I don’t mean to be rude by harranging my half-dozen readers or so every day with constant doom and gloom but fact is we are going through the most radical period of change since the turn of the 20th Century, which makes a whole lot of sense since we are now at the turn of the 21st Century.
Even the Economist is now on board saying that for starters, the modern world has to seriously rethink the role that debt plays in our economy. (see Repent At Leisure) While the Economist doesn’t say so explicitily, if debt is to be reconsidered then so does the entire operation of the monetary system. How do we want money to behave as a store of value? In a world where labour is more and more mechanized and intellectual property is increasingly debased through digitization, where is the value that is supposed to be stored in money supposed to come from? Is Andy Warhol’s 15 minutes of fame all there is left for people to aspire to?
Life in 10 years from now is likely to be very different from what we’ve gotten used to since the easy going days of the 90s and Naughties.
Please read the post below by Damon Vrabel reposted from www.zerohedge.com. He makes a very important point about “sovereing debt”, namely that relative to countries…there is no such thing.. It’s all smoke and mirrors perpetuated by the International Mega-Banking Cartel (and the uber millionaires (the international global elites worth $30 million or more who own %30 of the entire planet’s wealth) whose interests they defend) enabling the illusion that us small people have some control over our state of affairs through our “sovereign” governments.
But please…. let Damon convince you himself:
Sovereign Debt: The Death of Nations vs. the Wealth of Nations
The gap between the truth vs. the lies that pass for truth in the media has never been so wide. But living a lie is very destructive, so it’s important to cross this gap. Today I want to clear up one of the most important lies reinforced by the media–the idea that we have sovereign countries.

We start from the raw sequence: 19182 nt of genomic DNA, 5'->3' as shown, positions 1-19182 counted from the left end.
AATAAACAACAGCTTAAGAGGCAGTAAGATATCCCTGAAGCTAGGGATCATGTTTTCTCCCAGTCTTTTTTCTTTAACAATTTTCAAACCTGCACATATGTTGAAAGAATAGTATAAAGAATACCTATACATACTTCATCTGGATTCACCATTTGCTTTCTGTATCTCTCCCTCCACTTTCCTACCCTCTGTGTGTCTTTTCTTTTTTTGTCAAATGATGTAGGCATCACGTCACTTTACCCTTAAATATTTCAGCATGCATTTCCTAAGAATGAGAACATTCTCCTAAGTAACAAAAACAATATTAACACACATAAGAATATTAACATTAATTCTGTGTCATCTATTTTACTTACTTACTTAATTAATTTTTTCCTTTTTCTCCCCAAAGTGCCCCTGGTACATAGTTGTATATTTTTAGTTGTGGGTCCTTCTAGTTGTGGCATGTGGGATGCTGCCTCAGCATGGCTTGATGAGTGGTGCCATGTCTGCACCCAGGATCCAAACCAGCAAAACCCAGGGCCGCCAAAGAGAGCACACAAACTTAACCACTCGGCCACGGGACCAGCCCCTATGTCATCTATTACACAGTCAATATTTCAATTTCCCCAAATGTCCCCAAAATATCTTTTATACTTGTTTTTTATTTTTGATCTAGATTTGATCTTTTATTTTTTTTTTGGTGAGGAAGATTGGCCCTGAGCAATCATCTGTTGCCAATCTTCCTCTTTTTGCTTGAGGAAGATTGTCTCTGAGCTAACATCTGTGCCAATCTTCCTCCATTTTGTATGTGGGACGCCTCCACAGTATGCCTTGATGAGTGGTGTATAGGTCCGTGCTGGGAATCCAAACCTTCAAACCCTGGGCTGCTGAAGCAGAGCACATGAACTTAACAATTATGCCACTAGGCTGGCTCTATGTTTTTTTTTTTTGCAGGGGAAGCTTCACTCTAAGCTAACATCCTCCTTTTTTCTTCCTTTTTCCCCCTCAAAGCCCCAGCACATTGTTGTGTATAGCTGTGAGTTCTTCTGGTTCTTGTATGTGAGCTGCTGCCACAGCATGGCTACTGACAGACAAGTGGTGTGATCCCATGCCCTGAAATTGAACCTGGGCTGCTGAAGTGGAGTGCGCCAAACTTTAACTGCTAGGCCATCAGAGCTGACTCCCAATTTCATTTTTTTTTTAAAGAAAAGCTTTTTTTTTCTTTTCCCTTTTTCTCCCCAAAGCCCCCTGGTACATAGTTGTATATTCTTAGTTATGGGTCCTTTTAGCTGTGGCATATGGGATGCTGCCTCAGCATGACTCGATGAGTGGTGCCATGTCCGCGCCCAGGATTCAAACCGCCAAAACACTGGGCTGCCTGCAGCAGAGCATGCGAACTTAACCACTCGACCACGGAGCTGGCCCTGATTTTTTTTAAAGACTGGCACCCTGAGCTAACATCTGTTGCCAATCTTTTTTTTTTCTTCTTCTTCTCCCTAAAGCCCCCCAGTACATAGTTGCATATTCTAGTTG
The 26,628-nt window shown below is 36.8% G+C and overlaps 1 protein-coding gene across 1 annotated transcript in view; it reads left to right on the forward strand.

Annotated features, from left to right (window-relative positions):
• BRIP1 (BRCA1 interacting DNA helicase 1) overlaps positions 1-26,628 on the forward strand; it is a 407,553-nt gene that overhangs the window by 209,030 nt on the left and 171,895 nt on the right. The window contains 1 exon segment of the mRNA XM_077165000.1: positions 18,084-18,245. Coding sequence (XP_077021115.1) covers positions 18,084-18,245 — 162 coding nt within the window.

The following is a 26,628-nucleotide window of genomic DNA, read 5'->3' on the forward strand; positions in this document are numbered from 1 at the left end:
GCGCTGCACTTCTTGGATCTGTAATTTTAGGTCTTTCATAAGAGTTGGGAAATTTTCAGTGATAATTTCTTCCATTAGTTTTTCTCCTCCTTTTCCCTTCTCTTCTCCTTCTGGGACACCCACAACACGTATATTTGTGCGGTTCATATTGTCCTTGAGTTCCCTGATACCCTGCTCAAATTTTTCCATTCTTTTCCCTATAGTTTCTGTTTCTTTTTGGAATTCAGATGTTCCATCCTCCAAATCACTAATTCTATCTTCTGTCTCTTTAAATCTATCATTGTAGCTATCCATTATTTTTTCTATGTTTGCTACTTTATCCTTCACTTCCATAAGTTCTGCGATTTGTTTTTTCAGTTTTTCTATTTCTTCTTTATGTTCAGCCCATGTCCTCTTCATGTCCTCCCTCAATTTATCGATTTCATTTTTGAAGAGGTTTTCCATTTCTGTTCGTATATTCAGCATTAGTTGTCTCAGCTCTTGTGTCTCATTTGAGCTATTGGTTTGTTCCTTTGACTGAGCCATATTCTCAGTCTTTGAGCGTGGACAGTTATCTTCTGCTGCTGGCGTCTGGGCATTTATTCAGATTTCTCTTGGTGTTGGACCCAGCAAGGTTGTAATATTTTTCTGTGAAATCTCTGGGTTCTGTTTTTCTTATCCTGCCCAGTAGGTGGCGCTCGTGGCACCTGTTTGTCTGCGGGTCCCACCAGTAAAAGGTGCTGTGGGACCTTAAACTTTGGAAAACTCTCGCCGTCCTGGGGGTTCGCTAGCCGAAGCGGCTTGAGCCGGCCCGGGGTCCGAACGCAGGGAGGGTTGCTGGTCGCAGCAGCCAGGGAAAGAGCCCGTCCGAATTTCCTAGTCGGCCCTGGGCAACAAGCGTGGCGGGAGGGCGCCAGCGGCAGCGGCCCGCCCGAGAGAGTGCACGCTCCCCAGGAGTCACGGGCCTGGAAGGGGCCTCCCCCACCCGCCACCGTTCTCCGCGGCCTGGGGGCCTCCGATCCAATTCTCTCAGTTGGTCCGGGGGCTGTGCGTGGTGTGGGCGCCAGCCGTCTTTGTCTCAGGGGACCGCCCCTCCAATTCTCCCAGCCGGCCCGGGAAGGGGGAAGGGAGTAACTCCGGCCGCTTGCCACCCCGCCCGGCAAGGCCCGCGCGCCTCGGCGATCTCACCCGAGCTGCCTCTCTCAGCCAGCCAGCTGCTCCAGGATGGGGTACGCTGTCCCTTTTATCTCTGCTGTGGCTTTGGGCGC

No doubt most of you have heard of the sovereign debt crisis that so many countries are facing. We hear endless economists, reporters, and billionaire hedge fund raiders talk about it. But the phrase they use is fictitious. It is a fabrication of the Ivy League, Wall Street, and erudite periodicals like the Financial Times of London. Sovereign debt is an impossibility. It cannot exist.
It seems ridiculous to point this out, but sovereign debt implies sovereignty. Right? Well, if countries are sovereign, then how could they be required to be in debt to private banking institutions? How could they be so easily attacked by the likes of George Soros, JP Morgan Chase, and Goldman Sachs? Why would they be subjugated to the whims of auctions and traders?
A true sovereign is in debt to nobody and is not traded in the public markets. For example, how would George Soros attack, say, the British royal family? It’s not possible. They are sovereign. Their stock isn’t traded on the NYSE. He can’t orchestrate a naked short sell strategy to destroy their credit and force them to restructure their assets. But he can do that to most of the other 6.7 billion people of the world by designing attack strategies against the companies they work for and the governments they depend on.
The fact is that most countries are not sovereign (the few that are are being attacked by CIA/MI6/Mossad or the military). Instead they are administrative districts or customers of the global banking establishment whose power has grown steadily over time based on the math of the bond market, currently ruled by the US dollar, and the expansionary nature of fractional lending. Their cult of economists from places like Harvard, Chicago, and the London School have steadily eroded national sovereignty by forcing debt-based, floating currencies on countries. So let’s start being honest and stop describing their debt instruments as sovereign.
We long ago lost the free market envisioned by Adam Smith in the “Wealth of Nations.” Such a world would require sovereign currencies, i.e. currencies that are well-regulated rather than floating, and an asset rather than an interest-bearing debt. Only then could there be a “wealth of nations.” But now we have nothing but the “debt of nations.” The exponential math of debt by definition meant that countries would only lose their wealth over time and become increasingly indebted to the global central banking network.
So thanks to debt-based, free-floating currencies, the “wealth of nations” transitioned to the “debt of nations” which is now transitioning to the “death of nations.” The new world economic order with one currency, one banking system, one government, and one integrated corporate empire is on the horizon. Perhaps that’s a good thing, but if it were, why would the establishment concoct oxymorons like “sovereign debt” instead of telling the truth? That’s my only goal here–I think people can be trusted with the truth. Lies harm not only the population hearing them, but also the powerful people telling them.
Those powers have the best salesmen in the world, so why don’t they just sell the population on the truth? Apparently they don’t think you’d like it. Well now you have it. And it’s coming unless countries follow Iceland’s lead and recover their sovereignty. The choice is ours.